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Mar
25
comment Authentication using a one-time pad
Have you modeled the value this system is protecting? $2^{32}$ sounds like it would be very simple to brute force attack it. All an attacker needs to do is forge a key offset of 0 for each message, and he has the winning hand. I like @poncho's suggestion of using a minimal-memory strong cypher as both the encryption and hash mechanisms, which gets further away from the roll-your-own nature of the OTP suggestion.
Mar
24
comment Authentication using a one-time pad
Not hare-brained, but you need enough bits in each of message to defend against corrupted or tampered messages, which takes a lot more than 4 bits. You also need to consider how these machines will securely re-sync if a message is lost. Restarting a one-time pad would make it be more than one-time!
Mar
24
comment credit card number encryption using aes-ctr mode
it's been a few years since I've seen them, but they were issued by American banks. I was,also basing my statement on your wording choice of "characters", not digits. 16 characters is 128 bits (ASCII), but you can obviously encode many more digits if you are willing to encode it as a big integer or BCD value. That conversion also risks loss of fidelity in the case where an issuer encodes any other value, such as a driver's license or proprietary gift card.
Mar
24
comment credit card number encryption using aes-ctr mode
Credit card account numbers are 16 digits today only by convention. The ISO standard (7314?) permits card numbers up to 22 digits in length. I've seen some debit card account numbers that are already up to 19 digits in length. I wouldn't recommend coupling the encryption mechanism to an arbitrary attribute controlled by 12,000 random bankers.
Jan
24
comment Fairness in cryptography
By fair, do you mean "cheat proof", where user A might transfer his last bit but not get the final bit in return from user B? Can you edit the question to clarify it?
Jan
11
comment How many bits of entropy would I get from 300 coin tosses?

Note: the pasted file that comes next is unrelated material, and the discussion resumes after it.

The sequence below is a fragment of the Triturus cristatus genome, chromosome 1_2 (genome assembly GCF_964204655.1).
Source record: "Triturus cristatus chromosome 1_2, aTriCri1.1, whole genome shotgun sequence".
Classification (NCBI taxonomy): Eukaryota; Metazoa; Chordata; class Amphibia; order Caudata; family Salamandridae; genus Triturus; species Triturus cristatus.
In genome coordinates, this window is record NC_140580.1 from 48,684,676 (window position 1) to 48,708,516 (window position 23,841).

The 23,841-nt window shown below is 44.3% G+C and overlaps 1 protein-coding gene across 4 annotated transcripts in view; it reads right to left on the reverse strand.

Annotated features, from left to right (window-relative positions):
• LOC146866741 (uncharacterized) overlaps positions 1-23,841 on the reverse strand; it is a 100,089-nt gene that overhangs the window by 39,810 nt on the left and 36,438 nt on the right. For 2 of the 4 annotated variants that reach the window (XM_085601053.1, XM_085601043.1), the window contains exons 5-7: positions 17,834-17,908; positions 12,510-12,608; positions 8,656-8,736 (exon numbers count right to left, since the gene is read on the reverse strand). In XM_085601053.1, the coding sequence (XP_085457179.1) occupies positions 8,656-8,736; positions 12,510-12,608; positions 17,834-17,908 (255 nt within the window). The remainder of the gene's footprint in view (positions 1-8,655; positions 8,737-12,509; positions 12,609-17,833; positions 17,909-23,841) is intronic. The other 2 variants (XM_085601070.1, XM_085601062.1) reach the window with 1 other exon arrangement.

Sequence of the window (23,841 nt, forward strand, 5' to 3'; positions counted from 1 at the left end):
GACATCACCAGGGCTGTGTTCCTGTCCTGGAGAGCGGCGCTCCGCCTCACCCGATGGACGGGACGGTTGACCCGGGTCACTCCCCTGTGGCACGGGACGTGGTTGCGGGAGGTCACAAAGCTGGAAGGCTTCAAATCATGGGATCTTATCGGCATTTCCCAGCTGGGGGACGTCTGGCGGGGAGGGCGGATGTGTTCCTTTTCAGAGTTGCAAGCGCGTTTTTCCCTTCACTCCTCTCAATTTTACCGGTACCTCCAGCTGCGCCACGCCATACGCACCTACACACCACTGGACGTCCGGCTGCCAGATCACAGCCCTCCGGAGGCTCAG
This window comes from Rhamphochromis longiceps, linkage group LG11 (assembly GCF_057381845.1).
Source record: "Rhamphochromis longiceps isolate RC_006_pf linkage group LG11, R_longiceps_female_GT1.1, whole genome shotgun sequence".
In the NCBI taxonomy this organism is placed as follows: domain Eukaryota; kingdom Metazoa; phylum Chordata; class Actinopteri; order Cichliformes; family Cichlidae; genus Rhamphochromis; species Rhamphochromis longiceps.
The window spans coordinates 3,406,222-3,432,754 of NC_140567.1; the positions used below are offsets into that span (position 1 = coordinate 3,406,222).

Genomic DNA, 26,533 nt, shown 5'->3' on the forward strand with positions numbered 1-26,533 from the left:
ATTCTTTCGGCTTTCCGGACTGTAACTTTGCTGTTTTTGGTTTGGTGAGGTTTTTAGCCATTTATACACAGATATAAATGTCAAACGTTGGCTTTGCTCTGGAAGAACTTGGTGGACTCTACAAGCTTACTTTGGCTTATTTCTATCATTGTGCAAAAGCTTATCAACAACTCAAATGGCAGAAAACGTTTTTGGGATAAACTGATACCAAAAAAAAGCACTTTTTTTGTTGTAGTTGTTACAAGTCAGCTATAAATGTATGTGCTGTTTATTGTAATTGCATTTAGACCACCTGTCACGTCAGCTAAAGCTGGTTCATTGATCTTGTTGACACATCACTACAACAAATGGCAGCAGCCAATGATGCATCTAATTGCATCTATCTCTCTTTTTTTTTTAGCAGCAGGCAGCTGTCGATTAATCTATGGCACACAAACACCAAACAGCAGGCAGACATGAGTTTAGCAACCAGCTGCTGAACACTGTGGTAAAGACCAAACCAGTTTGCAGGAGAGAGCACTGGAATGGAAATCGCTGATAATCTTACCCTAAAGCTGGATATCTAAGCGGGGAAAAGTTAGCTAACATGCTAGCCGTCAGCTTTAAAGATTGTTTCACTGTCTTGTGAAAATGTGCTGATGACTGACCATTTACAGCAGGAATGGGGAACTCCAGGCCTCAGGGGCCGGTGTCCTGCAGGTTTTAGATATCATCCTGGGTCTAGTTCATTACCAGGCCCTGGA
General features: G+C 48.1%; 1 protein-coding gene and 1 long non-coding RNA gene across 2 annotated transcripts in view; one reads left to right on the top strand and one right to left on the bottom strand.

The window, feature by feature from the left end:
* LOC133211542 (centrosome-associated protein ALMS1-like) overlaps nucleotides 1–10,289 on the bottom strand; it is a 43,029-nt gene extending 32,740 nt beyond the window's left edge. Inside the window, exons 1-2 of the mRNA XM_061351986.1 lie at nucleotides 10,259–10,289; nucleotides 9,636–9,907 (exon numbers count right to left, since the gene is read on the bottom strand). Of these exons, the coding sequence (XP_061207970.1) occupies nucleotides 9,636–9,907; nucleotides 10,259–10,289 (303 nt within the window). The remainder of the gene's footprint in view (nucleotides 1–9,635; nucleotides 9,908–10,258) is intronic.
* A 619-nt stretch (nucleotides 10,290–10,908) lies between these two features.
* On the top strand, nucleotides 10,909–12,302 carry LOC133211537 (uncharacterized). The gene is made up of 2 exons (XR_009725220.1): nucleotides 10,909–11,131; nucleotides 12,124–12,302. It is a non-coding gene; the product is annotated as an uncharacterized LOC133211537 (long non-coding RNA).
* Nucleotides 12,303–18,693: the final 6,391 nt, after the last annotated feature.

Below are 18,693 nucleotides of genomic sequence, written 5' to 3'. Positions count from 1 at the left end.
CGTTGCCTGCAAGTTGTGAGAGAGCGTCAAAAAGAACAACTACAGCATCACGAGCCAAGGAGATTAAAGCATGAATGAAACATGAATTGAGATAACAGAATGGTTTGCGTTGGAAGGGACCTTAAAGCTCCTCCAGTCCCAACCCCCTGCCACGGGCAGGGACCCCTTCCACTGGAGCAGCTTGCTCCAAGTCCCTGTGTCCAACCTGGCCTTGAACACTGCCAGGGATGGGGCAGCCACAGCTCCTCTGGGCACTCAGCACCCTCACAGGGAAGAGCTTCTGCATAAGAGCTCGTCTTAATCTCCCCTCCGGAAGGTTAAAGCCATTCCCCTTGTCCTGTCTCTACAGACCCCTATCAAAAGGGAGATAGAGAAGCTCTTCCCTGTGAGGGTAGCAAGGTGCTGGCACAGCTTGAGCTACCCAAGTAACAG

@user21767, "fair coin" refers to a coin that has an even chance of turning up heads or tails, one that shows no bias over multiple flips. It encompasses the entire process of flipping a coin, including rotations, speed, wind, gravity, whatever; and it is considered fair only if the outcome is statistically unpredictable.
Dec
29
comment I need to know number of encryption/decryption operations?
Oops, sorry, my previous comment should be rewritten as "Meet in the middle attacks take advantage of the small block size used by the primitives."
Oct
19
comment I need to know number of encryption/decryption operations?
2^224 is the brute force answer, but as @Nova posted, certain attacks are possible in certain situations. Those attacks reduce the amount of work needed to recover the key. Meet in the middle attacks take advantage of the small key size used by the primitives. But they require massive amounts of space. An attack requiring 2^112x64 bits of space will need 4.1E22 1TB hard drives to execute. As that's not exactly practical today, attackers still need to trade space for rounds of execution.
Oct
17
comment How do you test randomness?
See @e-sushi 's answer in the duplicate question for several good tests.
Jul
24
comment Vigenère cipher: Security when key length and plaintext length are the same
@owlstead, no, it has to be cryptographically unpredictable. If it's "random to the attacker", just because the attacker can't predict the sequence today doesn't mean he can't discover how to predict it tomorrow.